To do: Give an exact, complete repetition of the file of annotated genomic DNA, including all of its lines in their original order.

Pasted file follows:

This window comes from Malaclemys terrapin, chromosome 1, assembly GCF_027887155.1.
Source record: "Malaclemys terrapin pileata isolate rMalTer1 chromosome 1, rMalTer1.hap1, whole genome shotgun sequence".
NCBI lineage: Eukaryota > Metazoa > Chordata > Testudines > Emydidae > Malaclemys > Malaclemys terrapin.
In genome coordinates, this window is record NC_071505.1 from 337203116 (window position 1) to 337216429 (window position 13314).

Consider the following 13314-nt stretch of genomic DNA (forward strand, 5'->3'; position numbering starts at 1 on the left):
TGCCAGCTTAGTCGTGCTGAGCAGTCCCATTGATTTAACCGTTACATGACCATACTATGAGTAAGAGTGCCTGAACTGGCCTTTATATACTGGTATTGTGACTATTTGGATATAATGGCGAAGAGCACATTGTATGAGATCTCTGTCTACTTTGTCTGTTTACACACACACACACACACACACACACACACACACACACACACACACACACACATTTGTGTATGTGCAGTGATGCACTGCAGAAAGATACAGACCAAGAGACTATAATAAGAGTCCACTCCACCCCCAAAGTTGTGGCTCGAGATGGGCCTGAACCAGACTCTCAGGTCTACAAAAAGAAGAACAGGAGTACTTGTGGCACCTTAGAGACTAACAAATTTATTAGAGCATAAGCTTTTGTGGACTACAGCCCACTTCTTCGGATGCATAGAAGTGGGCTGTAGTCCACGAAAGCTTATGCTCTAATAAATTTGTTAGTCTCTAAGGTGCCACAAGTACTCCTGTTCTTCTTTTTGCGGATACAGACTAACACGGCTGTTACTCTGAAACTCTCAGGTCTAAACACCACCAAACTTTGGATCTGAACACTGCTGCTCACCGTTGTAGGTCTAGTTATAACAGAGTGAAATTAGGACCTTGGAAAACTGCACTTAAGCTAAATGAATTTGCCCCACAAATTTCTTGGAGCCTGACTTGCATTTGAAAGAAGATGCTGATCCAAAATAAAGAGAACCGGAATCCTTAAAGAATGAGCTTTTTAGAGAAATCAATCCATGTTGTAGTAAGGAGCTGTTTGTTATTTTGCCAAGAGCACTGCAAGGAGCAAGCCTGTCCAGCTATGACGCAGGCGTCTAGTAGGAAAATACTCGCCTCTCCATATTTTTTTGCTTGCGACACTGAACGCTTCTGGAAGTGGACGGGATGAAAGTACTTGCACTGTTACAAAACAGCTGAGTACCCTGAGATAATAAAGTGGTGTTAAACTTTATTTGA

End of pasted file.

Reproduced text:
This window comes from Malaclemys terrapin, chromosome 1, assembly GCF_027887155.1.
Source record: "Malaclemys terrapin pileata isolate rMalTer1 chromosome 1, rMalTer1.hap1, whole genome shotgun sequence".
NCBI lineage: Eukaryota > Metazoa > Chordata > Testudines > Emydidae > Malaclemys > Malaclemys terrapin.
In genome coordinates, this window is record NC_071505.1 from 337203116 (window position 1) to 337216429 (window position 13314).

Consider the following 13314-nt stretch of genomic DNA (forward strand, 5'->3'; position numbering starts at 1 on the left):
TGCCAGCTTAGTCGTGCTGAGCAGTCCCATTGATTTAACCGTTACATGACCATACTATGAGTAAGAGTGCCTGAACTGGCCTTTATATACTGGTATTGTGACTATTTGGATATAATGGCGAAGAGCACATTGTATGAGATCTCTGTCTACTTTGTCTGTTTACACACACACACACACACACACACACACACACACACACACACACACACACACATTTGTGTATGTGCAGTGATGCACTGCAGAAAGATACAGACCAAGAGACTATAATAAGAGTCCACTCCACCCCCAAAGTTGTGGCTCGAGATGGGCCTGAACCAGACTCTCAGGTCTACAAAAAGAAGAACAGGAGTACTTGTGGCACCTTAGAGACTAACAAATTTATTAGAGCATAAGCTTTTGTGGACTACAGCCCACTTCTTCGGATGCATAGAAGTGGGCTGTAGTCCACGAAAGCTTATGCTCTAATAAATTTGTTAGTCTCTAAGGTGCCACAAGTACTCCTGTTCTTCTTTTTGCGGATACAGACTAACACGGCTGTTACTCTGAAACTCTCAGGTCTAAACACCACCAAACTTTGGATCTGAACACTGCTGCTCACCGTTGTAGGTCTAGTTATAACAGAGTGAAATTAGGACCTTGGAAAACTGCACTTAAGCTAAATGAATTTGCCCCACAAATTTCTTGGAGCCTGACTTGCATTTGAAAGAAGATGCTGATCCAAAATAAAGAGAACCGGAATCCTTAAAGAATGAGCTTTTTAGAGAAATCAATCCATGTTGTAGTAAGGAGCTGTTTGTTATTTTGCCAAGAGCACTGCAAGGAGCAAGCCTGTCCAGCTATGACGCAGGCGTCTAGTAGGAAAATACTCGCCTCTCCATATTTTTTTGCTTGCGACACTGAACGCTTCTGGAAGTGGACGGGATGAAAGTACTTGCACTGTTACAAAACAGCTGAGTACCCTGAGATAATAAAGTGGTGTTAAACTTTATTTGA